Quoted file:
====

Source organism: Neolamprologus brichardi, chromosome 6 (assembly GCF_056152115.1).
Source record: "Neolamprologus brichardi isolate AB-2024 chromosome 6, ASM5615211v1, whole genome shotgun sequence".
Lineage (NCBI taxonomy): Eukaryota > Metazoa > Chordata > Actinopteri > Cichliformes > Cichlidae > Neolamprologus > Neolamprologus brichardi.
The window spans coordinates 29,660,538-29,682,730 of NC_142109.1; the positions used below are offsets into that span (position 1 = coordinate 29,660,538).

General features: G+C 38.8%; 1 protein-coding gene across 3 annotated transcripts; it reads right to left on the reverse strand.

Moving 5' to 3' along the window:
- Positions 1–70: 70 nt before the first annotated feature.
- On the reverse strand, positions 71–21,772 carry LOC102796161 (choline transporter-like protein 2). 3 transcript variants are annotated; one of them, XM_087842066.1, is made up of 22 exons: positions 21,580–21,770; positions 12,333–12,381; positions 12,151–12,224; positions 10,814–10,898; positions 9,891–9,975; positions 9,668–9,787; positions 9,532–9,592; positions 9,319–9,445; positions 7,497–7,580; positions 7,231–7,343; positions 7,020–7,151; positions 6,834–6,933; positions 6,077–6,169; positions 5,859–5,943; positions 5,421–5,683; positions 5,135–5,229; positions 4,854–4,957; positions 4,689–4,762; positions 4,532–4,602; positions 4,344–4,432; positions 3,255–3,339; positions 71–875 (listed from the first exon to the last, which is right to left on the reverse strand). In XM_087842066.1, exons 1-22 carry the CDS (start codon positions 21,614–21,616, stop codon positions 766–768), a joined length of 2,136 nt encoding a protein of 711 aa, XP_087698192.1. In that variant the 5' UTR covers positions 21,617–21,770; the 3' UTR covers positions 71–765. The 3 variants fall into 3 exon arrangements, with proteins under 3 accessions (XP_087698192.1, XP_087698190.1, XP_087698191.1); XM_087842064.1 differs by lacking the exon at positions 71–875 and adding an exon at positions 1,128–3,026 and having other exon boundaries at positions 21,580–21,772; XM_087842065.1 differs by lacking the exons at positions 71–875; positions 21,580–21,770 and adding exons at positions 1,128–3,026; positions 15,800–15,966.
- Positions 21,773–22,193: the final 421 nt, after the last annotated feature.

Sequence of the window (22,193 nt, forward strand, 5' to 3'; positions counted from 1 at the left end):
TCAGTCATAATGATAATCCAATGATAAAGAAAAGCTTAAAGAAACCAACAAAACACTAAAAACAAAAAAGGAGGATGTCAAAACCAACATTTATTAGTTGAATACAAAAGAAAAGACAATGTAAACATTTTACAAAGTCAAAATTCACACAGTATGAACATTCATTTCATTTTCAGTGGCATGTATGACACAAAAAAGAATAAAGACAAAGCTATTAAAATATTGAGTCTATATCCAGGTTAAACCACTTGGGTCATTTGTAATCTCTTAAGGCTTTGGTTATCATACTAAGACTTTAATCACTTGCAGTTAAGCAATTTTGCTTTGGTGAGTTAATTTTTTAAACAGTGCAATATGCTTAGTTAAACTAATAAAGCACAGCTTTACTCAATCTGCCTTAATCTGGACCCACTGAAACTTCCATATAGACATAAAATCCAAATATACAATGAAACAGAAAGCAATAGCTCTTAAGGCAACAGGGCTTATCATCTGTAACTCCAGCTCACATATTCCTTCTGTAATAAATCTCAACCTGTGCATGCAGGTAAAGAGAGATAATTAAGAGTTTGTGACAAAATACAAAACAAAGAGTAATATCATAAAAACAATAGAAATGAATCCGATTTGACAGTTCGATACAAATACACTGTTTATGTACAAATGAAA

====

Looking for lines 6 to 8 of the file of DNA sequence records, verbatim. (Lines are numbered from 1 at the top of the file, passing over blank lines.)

Moving 5' to 3' along the window:
- Positions 1–70: 70 nt before the first annotated feature.
- On the reverse strand, positions 71–21,772 carry LOC102796161 (choline transporter-like protein 2). 3 transcript variants are annotated; one of them, XM_087842066.1, is made up of 22 exons: positions 21,580–21,770; positions 12,333–12,381; positions 12,151–12,224; positions 10,814–10,898; positions 9,891–9,975; positions 9,668–9,787; positions 9,532–9,592; positions 9,319–9,445; positions 7,497–7,580; positions 7,231–7,343; positions 7,020–7,151; positions 6,834–6,933; positions 6,077–6,169; positions 5,859–5,943; positions 5,421–5,683; positions 5,135–5,229; positions 4,854–4,957; positions 4,689–4,762; positions 4,532–4,602; positions 4,344–4,432; positions 3,255–3,339; positions 71–875 (listed from the first exon to the last, which is right to left on the reverse strand). In XM_087842066.1, exons 1-22 carry the CDS (start codon positions 21,614–21,616, stop codon positions 766–768), a joined length of 2,136 nt encoding a protein of 711 aa, XP_087698192.1. In that variant the 5' UTR covers positions 21,617–21,770; the 3' UTR covers positions 71–765. The 3 variants fall into 3 exon arrangements, with proteins under 3 accessions (XP_087698192.1, XP_087698190.1, XP_087698191.1); XM_087842064.1 differs by lacking the exon at positions 71–875 and adding an exon at positions 1,128–3,026 and having other exon boundaries at positions 21,580–21,772; XM_087842065.1 differs by lacking the exons at positions 71–875; positions 21,580–21,770 and adding exons at positions 1,128–3,026; positions 15,800–15,966.